The latest topic added to Thomson Reuters Checkpoint Catalyst examines consumption taxes in Puerto Rico. It provides an in-depth analysis of both the soon-to-be implemented value-added tax (VAT) and the transitional sales and use tax currently in effect.
This coverage comes at a crucial time. On June 1, 2016, Puerto Rico will become the first U.S. jurisdiction to adopt a VAT to replace its sales and use tax regime. The transition to this new scheme began in 2015 and has been controversial. The VAT’s 10.5% rate, plus a 1% municipal sales and use tax, will apply broadly to tangible property and services, though exemptions and a special 0% reduced rate will apply to certain transactions.
“The VAT is fragmentarily collected in separate transactions along the supply chain. It has been praised as ‘transparent’ and ‘self-administered’ because every merchant in the supply chain has to collaborate in the VAT’s collection and remittance,” said Jeanelle Alemar-Escabí, a San Juan-based attorney and principal of JAE Legal Services, LLC, as well as the author of the new Thomson Reuters content.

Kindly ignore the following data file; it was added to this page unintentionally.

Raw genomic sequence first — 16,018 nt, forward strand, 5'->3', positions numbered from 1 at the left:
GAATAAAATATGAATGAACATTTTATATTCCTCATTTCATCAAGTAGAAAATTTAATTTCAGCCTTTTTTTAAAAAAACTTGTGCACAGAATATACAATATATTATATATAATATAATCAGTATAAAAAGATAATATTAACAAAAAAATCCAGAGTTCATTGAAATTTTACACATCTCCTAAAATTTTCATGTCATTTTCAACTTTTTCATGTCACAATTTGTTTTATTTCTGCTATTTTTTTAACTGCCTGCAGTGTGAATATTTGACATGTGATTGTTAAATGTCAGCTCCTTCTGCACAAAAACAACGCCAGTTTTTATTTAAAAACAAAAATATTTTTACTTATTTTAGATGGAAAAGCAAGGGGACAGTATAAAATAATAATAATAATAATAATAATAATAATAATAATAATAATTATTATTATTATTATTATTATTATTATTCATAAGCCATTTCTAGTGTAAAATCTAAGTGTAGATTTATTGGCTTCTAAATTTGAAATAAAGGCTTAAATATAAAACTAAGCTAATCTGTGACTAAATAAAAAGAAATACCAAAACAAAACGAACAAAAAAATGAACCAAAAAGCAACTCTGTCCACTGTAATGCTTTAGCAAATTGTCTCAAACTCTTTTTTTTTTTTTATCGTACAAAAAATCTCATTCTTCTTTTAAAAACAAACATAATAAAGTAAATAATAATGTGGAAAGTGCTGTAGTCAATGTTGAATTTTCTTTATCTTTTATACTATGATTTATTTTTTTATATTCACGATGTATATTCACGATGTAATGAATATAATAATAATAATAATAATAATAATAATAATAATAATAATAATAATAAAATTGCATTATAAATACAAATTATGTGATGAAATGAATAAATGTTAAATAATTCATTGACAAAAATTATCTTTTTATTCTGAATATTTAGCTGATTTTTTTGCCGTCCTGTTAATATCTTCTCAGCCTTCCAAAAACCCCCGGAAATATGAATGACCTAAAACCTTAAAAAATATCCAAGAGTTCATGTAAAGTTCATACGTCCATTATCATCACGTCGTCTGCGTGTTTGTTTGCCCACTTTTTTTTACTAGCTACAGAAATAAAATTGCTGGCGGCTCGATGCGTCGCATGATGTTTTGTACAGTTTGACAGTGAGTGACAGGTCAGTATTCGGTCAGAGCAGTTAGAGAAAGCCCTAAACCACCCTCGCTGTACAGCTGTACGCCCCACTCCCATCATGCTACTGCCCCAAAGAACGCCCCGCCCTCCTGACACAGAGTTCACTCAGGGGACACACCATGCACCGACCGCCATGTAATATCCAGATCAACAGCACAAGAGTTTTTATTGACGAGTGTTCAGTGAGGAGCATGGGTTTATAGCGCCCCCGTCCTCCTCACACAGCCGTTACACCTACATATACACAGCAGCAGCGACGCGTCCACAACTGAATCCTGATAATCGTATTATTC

The increased participation required by merchants under the VAT means that affected businesses will have new reporting and documentation responsibilities. Checkpoint Catalyst identifies these important compliance obligations. It also includes relevant legislative activity and recently released official material and proposed regulations.
Checkpoint Catalyst will closely monitor all developments leading up to and following the VAT’s introduction and will incorporate relevant updates into its coverage.
Checkpoint Catalyst also provides expert guidance on a range of other topics involving complicated areas of state taxation, including:
- Allocation and Apportionment
- Sales and Use Tax: Drop Shipments